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beginner question

Discussion in 'General Electronics Discussion' started by GT66, Apr 15, 2010.

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  1. GT66

    GT66

    2
    0
    Apr 15, 2010
    Hi All,

    Warning: I am an electronics novice. I can solder and identify various components but beyond that I am electronically illiterate. I am trying not to let that stop me in this case. :D

    I am trying to repair a digital gauge cluster on a 20 year old Dodge. The clusters use VFDs set up has horizontal bar graphs. Occasionally, one of these displays will "peg" meaning that all the bar elements will light up. Sometimes it will just be pegged all the time and sometimes it will display normally until it reaches a certain number of elements and will then peg. Tapping on the dash will occasionally cause the gauge to behave. Sensors and wiring has been checked out. It is definitely a problem with the cluster.

    So, not knowing anything about working on this gauge outside of the car, I thought that creating a bench setup would be best. That way, I can disassemble the boards and sit there with a multi-meter and try to figure out what's happening. To bench test, I need someway to simulate the voltage outputs of the sensors and vary that output in small increments. That has led me to believe I need some sort of variable DC power supply however, most of the ones I run across seem a bit heavy duty for my needs.

    I am thinking that using wall wart and adding in a circuit to vary the output voltage would do the trick. Most of the plans for variable PSUs seem to go from 1 volt up and don't really indicate the resolution of adjustment steps. This is where I'm at in the process.

    My questions: Would this even be the proper way to simulate those sensor voltages? I assume I could hook in the multimeter to be the display to see where my voltage is at. Could I take a starter kit design and change the voltage regulator to adjust from 0v to 3v in .1 steps instead of say 5v to 12v? I have no ability whatsoever to design my own variable interface but I think I could get a kit and make the modifications with the advice I might get here.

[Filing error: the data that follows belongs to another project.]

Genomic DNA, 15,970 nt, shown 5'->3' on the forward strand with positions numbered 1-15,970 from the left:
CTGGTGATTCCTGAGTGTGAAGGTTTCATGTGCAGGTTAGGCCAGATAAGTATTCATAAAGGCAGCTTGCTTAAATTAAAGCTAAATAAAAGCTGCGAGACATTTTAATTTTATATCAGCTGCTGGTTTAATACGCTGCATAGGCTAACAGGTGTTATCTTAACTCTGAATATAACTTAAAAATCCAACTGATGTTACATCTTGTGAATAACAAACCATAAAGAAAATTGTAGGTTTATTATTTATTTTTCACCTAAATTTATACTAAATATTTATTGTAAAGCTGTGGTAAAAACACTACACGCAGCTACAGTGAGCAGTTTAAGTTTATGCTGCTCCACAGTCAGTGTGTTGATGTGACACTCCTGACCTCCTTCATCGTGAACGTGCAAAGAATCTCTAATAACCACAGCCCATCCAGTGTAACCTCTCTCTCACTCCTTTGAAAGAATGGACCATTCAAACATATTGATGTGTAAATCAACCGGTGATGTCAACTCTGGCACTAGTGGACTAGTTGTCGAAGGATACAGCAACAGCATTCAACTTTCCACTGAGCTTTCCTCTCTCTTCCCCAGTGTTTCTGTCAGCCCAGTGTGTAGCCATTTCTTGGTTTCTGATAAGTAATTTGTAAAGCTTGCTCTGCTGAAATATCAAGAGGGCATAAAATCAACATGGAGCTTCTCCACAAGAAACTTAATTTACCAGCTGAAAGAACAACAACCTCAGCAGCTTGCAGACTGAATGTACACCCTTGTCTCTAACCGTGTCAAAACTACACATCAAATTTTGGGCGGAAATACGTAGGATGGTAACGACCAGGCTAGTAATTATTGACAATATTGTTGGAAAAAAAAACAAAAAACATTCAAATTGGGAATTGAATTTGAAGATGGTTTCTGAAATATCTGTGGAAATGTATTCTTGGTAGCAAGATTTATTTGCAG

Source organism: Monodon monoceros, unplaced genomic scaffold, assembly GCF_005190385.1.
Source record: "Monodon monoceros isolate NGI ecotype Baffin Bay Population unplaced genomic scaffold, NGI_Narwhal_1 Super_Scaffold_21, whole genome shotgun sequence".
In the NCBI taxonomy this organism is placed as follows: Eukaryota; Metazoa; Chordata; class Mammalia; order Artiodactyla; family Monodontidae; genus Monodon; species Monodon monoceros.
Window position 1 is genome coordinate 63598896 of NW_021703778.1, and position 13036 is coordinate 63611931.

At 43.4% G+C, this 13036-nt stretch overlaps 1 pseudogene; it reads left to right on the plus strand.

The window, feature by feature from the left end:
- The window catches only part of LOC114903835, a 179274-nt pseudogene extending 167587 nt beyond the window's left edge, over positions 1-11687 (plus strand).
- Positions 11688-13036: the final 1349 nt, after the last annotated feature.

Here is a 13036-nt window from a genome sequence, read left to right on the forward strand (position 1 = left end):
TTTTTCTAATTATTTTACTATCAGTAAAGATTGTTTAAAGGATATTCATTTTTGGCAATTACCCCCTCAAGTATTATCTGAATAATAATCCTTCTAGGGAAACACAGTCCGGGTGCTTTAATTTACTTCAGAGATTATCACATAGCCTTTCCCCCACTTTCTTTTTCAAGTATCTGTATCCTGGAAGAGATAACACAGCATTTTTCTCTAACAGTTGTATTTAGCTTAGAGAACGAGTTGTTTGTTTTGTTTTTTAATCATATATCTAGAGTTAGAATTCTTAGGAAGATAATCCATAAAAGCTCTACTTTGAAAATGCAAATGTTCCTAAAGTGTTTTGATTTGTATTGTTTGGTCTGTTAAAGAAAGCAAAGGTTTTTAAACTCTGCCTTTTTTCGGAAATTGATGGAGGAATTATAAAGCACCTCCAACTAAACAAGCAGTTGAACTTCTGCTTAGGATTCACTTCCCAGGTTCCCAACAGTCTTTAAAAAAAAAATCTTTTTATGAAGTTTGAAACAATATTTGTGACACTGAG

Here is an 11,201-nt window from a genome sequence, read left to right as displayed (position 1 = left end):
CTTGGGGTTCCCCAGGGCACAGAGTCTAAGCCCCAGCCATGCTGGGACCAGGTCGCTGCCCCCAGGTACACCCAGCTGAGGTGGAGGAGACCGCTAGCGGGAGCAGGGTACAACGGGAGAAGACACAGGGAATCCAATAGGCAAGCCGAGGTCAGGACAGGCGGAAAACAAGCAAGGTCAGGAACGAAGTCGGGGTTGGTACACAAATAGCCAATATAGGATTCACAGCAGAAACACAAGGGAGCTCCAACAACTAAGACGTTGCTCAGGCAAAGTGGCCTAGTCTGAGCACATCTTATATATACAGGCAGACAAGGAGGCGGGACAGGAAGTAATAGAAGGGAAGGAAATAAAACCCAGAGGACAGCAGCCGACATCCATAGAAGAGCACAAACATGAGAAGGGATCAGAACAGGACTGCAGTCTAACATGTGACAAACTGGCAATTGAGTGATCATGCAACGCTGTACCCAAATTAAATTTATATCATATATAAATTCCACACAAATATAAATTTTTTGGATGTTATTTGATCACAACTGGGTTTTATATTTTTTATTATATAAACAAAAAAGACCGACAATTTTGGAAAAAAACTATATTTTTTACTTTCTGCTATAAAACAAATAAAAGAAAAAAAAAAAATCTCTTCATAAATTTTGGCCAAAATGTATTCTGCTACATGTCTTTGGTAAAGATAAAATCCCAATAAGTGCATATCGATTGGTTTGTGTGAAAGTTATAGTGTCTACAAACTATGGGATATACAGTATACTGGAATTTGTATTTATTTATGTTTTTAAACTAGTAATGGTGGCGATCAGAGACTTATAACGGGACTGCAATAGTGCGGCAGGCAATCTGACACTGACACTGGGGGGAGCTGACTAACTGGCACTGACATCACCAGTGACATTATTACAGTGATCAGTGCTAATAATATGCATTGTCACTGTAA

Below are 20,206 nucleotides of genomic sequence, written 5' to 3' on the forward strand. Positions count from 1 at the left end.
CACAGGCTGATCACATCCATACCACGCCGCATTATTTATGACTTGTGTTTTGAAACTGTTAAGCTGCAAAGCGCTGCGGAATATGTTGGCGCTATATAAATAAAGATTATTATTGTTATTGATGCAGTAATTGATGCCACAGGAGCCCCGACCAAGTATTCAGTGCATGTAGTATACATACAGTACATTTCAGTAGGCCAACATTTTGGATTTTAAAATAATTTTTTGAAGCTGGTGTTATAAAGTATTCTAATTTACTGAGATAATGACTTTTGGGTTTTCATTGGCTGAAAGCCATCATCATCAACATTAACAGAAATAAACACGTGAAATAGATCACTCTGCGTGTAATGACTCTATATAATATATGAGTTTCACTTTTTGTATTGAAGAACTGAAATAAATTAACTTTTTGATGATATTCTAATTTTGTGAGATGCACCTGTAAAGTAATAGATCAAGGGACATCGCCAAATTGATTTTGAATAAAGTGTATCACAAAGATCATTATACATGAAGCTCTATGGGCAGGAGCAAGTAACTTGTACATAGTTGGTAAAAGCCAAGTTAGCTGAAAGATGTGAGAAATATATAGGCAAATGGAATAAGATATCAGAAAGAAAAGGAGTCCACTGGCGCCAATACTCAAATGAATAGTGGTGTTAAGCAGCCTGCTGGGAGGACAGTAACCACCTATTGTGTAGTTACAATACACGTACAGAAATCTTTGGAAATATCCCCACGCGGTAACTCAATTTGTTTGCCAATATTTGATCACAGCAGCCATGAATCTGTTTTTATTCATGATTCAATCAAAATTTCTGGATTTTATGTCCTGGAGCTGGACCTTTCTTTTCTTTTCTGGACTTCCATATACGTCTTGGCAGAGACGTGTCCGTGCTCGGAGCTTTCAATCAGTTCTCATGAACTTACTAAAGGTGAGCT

So, what do you all think (other than this guy is in over his head)? Does it make any sense to build these low voltage PSUs from some starter kits and wall warts or is there a cheap device that can already do this sort of thing? Am I over complicating? Another car guy told me to use the dash light dimmer knob as the adjuster. Would that really work?

    I look forward to your responses.

    TIA,
    --Paul

    BTW - This is the sort of kit I am thinking I need as the starting point:
    http://www.talkingelectronics.com/projects/PlugPackRegulator/PlugPackRegulator.html
     
    Last edited: Apr 15, 2010
  2. Resqueline

    Resqueline

    2,848
    2
    Jul 31, 2009
    Most sensors for gauges are just varying their resistance so you can probably get away with using a small fixed 12V power supply and a variable resistor (1k?).
    You'll need the wiring diagram for the cluster though.
     
  3. GT66

    GT66

    2
    0
    Apr 15, 2010
    Resqueline: Thanks for the info. I have the shop manual to figure out the wiring. There are no schematics available as far as I know. This particular problem is common with these gauges. Previous and prior generations of the digital clusters for these cars don't seem to have this problem.
     
  4. (*steve*)

    (*steve*) ¡sǝpodᴉʇuɐ ǝɥʇ ɹɐǝɥd Moderator

    25,411
    2,779
    Jan 21, 2010
    One possibility is that over time vibration has causes a poorly soldered connection to fracture.

    Start by looking very carefully at the board, possibly under magnification. If there are any joints that look different, or broken, you may want to re-solder them (carefully).

    Once you have it set up, see if pressure or flexing of the board causes or corrects the problem. where you need to stress the board may help pinpoint poor connections.

    If it's a common problem, there may be a part of the board that is stressed and cracks (less likely if the board is fibreglass)
     
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